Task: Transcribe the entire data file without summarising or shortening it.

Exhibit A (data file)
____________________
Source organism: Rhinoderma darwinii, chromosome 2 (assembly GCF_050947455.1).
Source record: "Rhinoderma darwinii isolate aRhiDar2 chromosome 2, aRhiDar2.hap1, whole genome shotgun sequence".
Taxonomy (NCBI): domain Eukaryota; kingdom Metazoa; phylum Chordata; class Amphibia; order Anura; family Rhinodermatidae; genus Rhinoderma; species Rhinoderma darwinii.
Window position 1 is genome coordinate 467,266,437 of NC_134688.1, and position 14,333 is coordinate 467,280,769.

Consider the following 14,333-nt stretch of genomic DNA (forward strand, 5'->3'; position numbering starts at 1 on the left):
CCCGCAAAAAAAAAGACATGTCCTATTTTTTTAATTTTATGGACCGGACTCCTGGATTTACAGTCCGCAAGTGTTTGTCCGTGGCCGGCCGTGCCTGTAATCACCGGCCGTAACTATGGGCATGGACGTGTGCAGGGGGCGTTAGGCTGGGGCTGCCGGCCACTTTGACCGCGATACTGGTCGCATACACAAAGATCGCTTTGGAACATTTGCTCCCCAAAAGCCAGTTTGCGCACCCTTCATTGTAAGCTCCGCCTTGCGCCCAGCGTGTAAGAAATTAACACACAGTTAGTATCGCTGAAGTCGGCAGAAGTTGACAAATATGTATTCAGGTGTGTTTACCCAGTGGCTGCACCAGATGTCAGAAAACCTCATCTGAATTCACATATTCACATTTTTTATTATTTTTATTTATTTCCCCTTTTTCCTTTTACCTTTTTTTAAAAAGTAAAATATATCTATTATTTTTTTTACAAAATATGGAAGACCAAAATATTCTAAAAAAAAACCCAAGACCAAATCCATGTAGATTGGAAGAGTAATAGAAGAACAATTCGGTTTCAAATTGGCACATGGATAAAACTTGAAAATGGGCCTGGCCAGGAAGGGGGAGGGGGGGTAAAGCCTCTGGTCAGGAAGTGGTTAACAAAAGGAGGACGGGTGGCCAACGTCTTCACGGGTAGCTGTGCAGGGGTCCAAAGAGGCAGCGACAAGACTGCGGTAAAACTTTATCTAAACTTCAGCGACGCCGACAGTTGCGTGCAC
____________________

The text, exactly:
Source organism: Rhinoderma darwinii, chromosome 2 (assembly GCF_050947455.1).
Source record: "Rhinoderma darwinii isolate aRhiDar2 chromosome 2, aRhiDar2.hap1, whole genome shotgun sequence".
Taxonomy (NCBI): domain Eukaryota; kingdom Metazoa; phylum Chordata; class Amphibia; order Anura; family Rhinodermatidae; genus Rhinoderma; species Rhinoderma darwinii.
Window position 1 is genome coordinate 467,266,437 of NC_134688.1, and position 14,333 is coordinate 467,280,769.

Consider the following 14,333-nt stretch of genomic DNA (forward strand, 5'->3'; position numbering starts at 1 on the left):
CCCGCAAAAAAAAAGACATGTCCTATTTTTTTAATTTTATGGACCGGACTCCTGGATTTACAGTCCGCAAGTGTTTGTCCGTGGCCGGCCGTGCCTGTAATCACCGGCCGTAACTATGGGCATGGACGTGTGCAGGGGGCGTTAGGCTGGGGCTGCCGGCCACTTTGACCGCGATACTGGTCGCATACACAAAGATCGCTTTGGAACATTTGCTCCCCAAAAGCCAGTTTGCGCACCCTTCATTGTAAGCTCCGCCTTGCGCCCAGCGTGTAAGAAATTAACACACAGTTAGTATCGCTGAAGTCGGCAGAAGTTGACAAATATGTATTCAGGTGTGTTTACCCAGTGGCTGCACCAGATGTCAGAAAACCTCATCTGAATTCACATATTCACATTTTTTATTATTTTTATTTATTTCCCCTTTTTCCTTTTACCTTTTTTTAAAAAGTAAAATATATCTATTATTTTTTTTACAAAATATGGAAGACCAAAATATTCTAAAAAAAAACCCAAGACCAAATCCATGTAGATTGGAAGAGTAATAGAAGAACAATTCGGTTTCAAATTGGCACATGGATAAAACTTGAAAATGGGCCTGGCCAGGAAGGGGGAGGGGGGGTAAAGCCTCTGGTCAGGAAGTGGTTAACAAAAGGAGGACGGGTGGCCAACGTCTTCACGGGTAGCTGTGCAGGGGTCCAAAGAGGCAGCGACAAGACTGCGGTAAAACTTTATCTAAACTTCAGCGACGCCGACAGTTGCGTGCAC